It was 8:30, and I was dashing out the door to get to a 9 o’clock meeting on time.
My kids (8 and 10) get on the bus at 8:40, so those ten minutes from 8:30 to 8:40 can be kind of crazy. I knew if I stayed around for the last 10-minute rush I would likely be late for my 9 am meeting, and everyone would leave the house frazzled. They know how to turn off the lights (mostly), close the garage door, and get to the bus on time so I called a quick “bye, love you” on my way out the door and headed for the car.
At 8:30 sharp I was in the driveway, parked, and queueing up a program on my phone to listen to on my drive. Victory! I was right on schedule.
Until my son came running out of the house yelling, “Mom, wait! Almaz needs you!”
Great. My deep sigh revealed my thoughts. My agenda disrupted again. I unbuckled my seatbelt and walked back to the house. This better be good, I thought, as I stepped into the front entryway to hear my daughter say, “Mom, you forgot to give us our blessings!”
Some things are worth being a few minutes late for.
What started two years ago as my awkward attempts to bless my children as they leave for school each day has turned into a beautiful (yet still sometimes awkward) morning tradition. Originally I would individually grab their two hands, look into their eyes and say the well-known yet powerful verse from Numbers 6:24-26,
The Lord bless you
and keep you;
the Lord make his face shine on you
and be gracious to you;
the Lord turn his face toward you
and give you peace.
I loved the idea of giving a morning blessing and rather than be paralyzed by indecision on what to say, I just went with what was familiar. When I started it was far less about the words than it was about the feeling I wanted my kids to have when they left the house each day.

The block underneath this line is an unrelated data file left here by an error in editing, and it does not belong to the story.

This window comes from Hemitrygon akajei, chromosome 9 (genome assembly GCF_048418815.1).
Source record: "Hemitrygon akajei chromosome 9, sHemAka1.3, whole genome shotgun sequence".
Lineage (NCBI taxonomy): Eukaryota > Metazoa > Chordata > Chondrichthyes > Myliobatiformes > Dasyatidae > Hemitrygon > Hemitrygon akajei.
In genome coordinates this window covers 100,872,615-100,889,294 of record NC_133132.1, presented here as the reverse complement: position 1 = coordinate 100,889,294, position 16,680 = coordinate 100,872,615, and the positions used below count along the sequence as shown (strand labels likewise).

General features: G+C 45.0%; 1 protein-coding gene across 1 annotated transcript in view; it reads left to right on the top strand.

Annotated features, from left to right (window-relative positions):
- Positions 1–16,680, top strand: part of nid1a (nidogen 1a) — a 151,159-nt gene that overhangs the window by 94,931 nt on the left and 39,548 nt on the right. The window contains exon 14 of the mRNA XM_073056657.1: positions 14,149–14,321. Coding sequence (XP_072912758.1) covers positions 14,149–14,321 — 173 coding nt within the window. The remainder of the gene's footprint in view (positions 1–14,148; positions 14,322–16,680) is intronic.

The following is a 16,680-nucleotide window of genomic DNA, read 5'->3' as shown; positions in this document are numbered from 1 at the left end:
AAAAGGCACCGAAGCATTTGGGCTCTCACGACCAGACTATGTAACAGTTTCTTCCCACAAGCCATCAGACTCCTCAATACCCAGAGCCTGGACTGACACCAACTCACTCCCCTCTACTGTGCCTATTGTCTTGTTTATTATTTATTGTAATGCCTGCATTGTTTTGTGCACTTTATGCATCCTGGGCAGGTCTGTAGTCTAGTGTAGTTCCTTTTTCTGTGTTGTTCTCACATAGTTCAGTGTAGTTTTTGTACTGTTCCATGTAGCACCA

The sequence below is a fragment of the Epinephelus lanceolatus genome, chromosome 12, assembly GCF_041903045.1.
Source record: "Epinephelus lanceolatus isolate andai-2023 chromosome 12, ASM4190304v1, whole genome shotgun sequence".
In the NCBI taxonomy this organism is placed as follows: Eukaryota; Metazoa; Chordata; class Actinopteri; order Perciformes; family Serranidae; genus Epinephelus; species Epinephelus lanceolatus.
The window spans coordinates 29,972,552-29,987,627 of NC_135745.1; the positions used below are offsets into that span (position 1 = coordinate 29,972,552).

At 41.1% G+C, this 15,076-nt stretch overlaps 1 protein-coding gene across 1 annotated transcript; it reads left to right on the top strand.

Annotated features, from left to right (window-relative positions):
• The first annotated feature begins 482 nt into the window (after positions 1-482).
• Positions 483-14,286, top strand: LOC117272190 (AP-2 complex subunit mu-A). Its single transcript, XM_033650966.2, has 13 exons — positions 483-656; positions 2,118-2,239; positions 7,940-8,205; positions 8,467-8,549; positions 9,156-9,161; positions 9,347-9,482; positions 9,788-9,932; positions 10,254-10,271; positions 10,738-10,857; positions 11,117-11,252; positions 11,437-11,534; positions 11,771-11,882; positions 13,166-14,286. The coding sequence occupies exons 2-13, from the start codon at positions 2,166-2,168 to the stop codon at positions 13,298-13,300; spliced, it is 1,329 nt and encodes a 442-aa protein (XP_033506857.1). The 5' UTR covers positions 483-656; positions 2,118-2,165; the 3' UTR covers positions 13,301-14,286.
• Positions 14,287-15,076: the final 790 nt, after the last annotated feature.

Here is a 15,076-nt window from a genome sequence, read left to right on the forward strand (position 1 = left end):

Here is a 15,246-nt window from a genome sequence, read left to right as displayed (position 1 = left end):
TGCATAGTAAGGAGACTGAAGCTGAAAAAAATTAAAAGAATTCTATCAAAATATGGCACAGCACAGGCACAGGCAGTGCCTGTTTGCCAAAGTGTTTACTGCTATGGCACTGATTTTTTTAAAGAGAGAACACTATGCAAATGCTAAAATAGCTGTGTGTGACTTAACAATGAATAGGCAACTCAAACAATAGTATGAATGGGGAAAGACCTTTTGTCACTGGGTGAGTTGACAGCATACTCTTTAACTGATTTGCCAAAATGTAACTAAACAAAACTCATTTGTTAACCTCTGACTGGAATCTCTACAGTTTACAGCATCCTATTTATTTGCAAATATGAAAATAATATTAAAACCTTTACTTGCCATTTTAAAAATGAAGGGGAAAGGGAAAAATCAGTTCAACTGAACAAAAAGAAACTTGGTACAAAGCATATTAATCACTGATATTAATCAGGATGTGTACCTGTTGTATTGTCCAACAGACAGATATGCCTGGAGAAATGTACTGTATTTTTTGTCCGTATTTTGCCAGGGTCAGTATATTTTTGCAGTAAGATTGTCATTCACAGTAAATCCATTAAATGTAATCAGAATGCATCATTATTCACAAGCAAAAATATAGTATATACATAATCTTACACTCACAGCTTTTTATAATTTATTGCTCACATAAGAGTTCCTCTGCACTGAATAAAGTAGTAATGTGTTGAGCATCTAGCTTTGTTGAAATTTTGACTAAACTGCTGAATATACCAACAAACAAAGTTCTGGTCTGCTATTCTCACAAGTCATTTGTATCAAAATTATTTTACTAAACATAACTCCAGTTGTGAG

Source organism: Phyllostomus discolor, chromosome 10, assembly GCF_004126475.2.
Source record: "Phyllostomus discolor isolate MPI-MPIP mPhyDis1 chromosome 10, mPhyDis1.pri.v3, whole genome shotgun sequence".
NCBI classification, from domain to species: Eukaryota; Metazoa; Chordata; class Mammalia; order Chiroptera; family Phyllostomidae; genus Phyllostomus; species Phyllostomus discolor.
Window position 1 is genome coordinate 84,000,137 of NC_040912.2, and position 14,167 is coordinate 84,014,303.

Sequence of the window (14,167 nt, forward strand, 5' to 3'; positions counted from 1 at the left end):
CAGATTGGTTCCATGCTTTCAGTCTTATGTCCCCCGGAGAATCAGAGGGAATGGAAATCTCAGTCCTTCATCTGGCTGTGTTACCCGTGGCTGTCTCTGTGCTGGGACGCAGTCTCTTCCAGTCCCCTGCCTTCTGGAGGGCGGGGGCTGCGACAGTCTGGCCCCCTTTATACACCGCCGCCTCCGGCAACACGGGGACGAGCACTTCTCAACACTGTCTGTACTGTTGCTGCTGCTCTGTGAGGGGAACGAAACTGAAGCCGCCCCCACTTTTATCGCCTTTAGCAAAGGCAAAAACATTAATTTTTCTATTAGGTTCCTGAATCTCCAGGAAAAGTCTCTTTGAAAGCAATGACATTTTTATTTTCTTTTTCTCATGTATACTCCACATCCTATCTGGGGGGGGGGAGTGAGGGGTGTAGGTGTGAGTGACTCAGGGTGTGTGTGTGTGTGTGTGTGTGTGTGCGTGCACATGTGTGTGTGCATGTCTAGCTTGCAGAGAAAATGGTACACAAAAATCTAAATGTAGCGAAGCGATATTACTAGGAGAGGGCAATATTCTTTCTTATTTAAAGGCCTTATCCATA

Since then, I’ve branched out to writing my own blessings, including one for each of them based on the meanings of their names – both first and middle. The blessings are beautiful on paper, but when I recite them I almost always stumble over the words since I don’t have them committed to memory. The kids don’t seem to mind. Sometimes I’ll see a blessing, print it out, and read it to them. Sometimes, I’ll have the three of us hold hands and say a blessing to the person on our right, or our left. This is always somewhere between awkward, hilarious, and incredibly sweet. A few times I’ve had the kids bless me. And then I have to go check my make up.
Norman Rockwell, right? Oh, so very wrong. There are days my coffee breath compels the kids to dramatically hide their faces. There are often eye rolls. And an occasional, “This is stupid.” And sometimes, when we’ve had a really rough morning a, “There is NO WAY you are blessing me!” But I do. And they survive. And then when I’m rushed and I forget or choose to skip a day, they remind me.
My goal? To build into them a sense of who they are in Christ and where they get their true identity. So then when they are bombarded all day long by messages of materialism, or inferiority, or whatever else the world is saying, there is a message of truth planted daily in each of their hearts.
Apply it now:
- Read The Blessing by Gary Smalley and John Trent to understand the value of this ritual even more.
- Put your awkwardness aside, and just try it! Make it short and sweet. Use the words from Numbers (see above) if you want. The feeling your kids get is far more valuable than the words you choose.
- Follow us on Facebook as we’ve recently begun posting a blessing each week you can pray over your children. A sample: “Child, may you fully know and experience God’s great love for you today. My love for you is deep and high and wide, but it is not perfect. Only God’s love is perfect. I pray that you learn to rest in God’s perfect love for you.”
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